The Panic of 2004

Bill Kristol on Fox news was blaming the Obama administration for all the problems with the H1N1 flu vaccine. He seems to have a touch of short-memory syndrome with selective amnesia. There are plenty of people who were affected by recent vaccine shortages. An antiquated system that badly needed a tune-up was driven into the ditch in the Bush administration. President Obama is responsible for fixing it, but he didn’t create the mess.

In 2004 I was responsible for organizing a health fair, which was going to be a flop. The main draw, the flu shot, was not available. Frightened people, elderly and those who had health conditions that would have made the flu very dangerous, were asking if I had any inside information, but there was simply no vaccine. The Chiron Corporation, one of only two manufacturers, had its plant closed down by the FDA. The vials were contaminated, due to sloppy procedures.

Remember that just three years earlier, our nation had survived the attacks of 9/11, and then the still-unexplained anthrax letters. Did public health move to the front burner, as an aspect of national defense? Nope. Under the Bush administration a vaccine program that had worked almost on autopilot, year after year, stalled out.

I knew that by Spring there would be millions of unused doses, manufactured too late to catch the rush of people who wanted it in the Fall. By Winter they would have decided to take their chances, or be too busy, and they’d just wait for next year.

PBS has a good summary of the economics in an article from 2004…

Manufacturers try not to make too much vaccine because what is not used has to be destroyed.
In addition, few companies make vaccines because they are not very profitable, a problem according to many health experts.
“You cannot have a vital function like vaccine production limited to the manufacturing capacity of two companies. It leaves no room for failure,” Dr. Irwin Redlener, associate dean of the Mailman School of Public Health at Columbia University, told the New York Times.
Many experts in the health industry say that government and private companies need to work together to increase vaccine production.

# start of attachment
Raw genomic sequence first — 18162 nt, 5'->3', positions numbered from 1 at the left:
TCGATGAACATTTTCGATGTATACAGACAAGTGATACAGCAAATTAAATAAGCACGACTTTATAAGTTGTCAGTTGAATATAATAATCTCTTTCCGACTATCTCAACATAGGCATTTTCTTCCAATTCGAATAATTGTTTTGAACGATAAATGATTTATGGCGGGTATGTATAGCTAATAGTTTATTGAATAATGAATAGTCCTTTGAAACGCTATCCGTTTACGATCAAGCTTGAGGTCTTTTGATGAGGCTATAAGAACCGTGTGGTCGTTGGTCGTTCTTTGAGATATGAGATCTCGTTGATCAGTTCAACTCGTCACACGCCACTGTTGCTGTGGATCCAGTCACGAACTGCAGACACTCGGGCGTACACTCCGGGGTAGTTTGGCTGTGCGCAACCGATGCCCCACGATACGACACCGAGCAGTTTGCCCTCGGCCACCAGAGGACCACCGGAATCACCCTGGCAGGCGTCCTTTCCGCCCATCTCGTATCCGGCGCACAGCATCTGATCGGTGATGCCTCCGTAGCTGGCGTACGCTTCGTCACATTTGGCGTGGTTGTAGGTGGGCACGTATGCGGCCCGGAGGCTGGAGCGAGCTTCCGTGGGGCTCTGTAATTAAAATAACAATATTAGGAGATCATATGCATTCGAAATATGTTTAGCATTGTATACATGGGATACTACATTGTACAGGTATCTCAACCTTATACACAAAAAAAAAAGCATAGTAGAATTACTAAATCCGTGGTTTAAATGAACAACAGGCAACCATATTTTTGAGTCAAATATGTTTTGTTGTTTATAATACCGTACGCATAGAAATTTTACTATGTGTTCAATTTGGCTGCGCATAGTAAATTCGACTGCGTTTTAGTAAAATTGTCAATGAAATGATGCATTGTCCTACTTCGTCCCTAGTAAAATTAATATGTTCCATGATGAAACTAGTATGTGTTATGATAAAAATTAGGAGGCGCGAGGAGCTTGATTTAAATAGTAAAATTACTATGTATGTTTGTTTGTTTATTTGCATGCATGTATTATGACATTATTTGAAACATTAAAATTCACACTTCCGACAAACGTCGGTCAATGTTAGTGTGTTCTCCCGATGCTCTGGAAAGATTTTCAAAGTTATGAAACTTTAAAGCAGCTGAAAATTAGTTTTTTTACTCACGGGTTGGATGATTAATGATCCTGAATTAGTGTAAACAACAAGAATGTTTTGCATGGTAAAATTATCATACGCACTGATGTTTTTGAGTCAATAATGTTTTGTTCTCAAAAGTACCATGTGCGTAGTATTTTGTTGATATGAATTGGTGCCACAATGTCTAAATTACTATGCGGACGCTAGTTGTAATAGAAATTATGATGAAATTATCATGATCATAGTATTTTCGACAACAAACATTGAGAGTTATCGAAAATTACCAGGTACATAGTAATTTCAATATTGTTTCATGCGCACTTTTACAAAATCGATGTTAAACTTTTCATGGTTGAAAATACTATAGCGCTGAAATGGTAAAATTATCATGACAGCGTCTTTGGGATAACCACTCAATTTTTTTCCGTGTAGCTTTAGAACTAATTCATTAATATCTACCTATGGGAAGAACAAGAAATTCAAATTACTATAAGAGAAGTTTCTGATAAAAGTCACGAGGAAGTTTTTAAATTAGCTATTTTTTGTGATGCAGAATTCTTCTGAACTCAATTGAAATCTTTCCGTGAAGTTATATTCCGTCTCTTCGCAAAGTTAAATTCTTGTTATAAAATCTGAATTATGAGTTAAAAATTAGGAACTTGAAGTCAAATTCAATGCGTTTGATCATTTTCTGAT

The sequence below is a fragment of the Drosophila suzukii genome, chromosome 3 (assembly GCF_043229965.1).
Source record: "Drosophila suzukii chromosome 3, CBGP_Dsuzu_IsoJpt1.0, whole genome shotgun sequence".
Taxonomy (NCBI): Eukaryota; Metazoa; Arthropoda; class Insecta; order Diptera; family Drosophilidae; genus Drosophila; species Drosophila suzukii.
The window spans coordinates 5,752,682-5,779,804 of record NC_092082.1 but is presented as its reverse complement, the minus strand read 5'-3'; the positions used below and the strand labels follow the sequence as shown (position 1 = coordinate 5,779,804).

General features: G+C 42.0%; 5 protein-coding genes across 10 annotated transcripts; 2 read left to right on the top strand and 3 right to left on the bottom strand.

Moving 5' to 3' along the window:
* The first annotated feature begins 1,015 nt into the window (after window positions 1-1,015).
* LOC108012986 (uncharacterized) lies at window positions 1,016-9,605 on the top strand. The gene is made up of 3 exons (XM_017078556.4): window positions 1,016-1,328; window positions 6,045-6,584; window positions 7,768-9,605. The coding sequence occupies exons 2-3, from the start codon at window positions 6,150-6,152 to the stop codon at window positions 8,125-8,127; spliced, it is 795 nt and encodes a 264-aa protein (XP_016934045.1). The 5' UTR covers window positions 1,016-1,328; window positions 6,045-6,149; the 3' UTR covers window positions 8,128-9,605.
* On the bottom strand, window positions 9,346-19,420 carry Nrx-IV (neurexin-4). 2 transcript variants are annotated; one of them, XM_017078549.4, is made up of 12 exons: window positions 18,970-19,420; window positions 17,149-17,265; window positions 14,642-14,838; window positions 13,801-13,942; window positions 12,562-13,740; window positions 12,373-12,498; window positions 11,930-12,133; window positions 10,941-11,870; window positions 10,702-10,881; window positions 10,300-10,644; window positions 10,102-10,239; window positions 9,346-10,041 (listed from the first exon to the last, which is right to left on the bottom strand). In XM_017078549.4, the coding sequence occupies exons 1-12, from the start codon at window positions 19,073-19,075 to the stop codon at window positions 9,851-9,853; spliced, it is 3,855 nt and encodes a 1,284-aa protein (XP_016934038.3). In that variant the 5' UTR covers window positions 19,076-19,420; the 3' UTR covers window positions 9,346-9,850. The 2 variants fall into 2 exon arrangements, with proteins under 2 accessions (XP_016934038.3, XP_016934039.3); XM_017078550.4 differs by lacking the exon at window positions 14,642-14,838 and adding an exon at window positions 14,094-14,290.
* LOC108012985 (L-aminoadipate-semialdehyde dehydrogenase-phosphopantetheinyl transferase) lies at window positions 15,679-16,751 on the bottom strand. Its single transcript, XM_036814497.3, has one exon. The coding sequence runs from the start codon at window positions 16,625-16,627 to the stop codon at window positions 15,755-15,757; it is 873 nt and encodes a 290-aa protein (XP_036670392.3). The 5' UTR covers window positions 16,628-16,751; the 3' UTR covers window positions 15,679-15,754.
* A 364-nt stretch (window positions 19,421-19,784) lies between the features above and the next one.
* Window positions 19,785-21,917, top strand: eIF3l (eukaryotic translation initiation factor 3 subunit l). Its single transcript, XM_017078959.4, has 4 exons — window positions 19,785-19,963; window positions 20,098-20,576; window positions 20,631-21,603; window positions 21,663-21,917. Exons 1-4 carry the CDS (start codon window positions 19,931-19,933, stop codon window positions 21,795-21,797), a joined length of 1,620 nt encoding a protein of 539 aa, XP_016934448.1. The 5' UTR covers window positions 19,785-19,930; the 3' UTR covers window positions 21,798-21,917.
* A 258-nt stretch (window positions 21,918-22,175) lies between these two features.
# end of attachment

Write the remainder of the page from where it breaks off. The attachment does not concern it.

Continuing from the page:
The following year there was more vaccine, but distribution problems persisted. From
‘New Scientist’ 2005…

IN SOME parts of the US there is now a glut of flu vaccine, despite the fact that the country received far less vaccine than it ordered for the winter.
Surpluses have accumulated because Americans have stayed away from vaccination clinics in droves, confused about whether or not they are eligible and alarmed by media reports of people standing in line for hours only to be turned away.

When you consider that each year’s unused vaccine gets tossed out, it’s clear that there is a need for coordination between government and private companies. Public health has to be a priority if affordable vaccine is to reach the people who need it most.

It’s probably top of the list for our new Surgeon General, Dr. Regina Benjamin. The Obama administration has not had success in getting H1N1 vaccine distributed in a timely manner, but the system had taken more than a few hits in the eight years previous, and President Bush himself inherited a system that was badly overdue for reform.

So for those with short memories, look up the flu vaccine panic of 2004 for a view of the obstacles to getting an effective system of vaccine manufacture and distribution. This year we are dealing with two different flu strains, two different vaccines, and a public increasingly mistrustful of vaccines in general. There’s a lot of repair to be done.

I’ll be glad to get vaccinated for H1N1 as soon as it becomes available. I had the regular flu shot at work– that was convenient. If you don’t choose to get vaccinated you know what to do. Wash your hands, don’t cough on anyone, and don’t worry too much.

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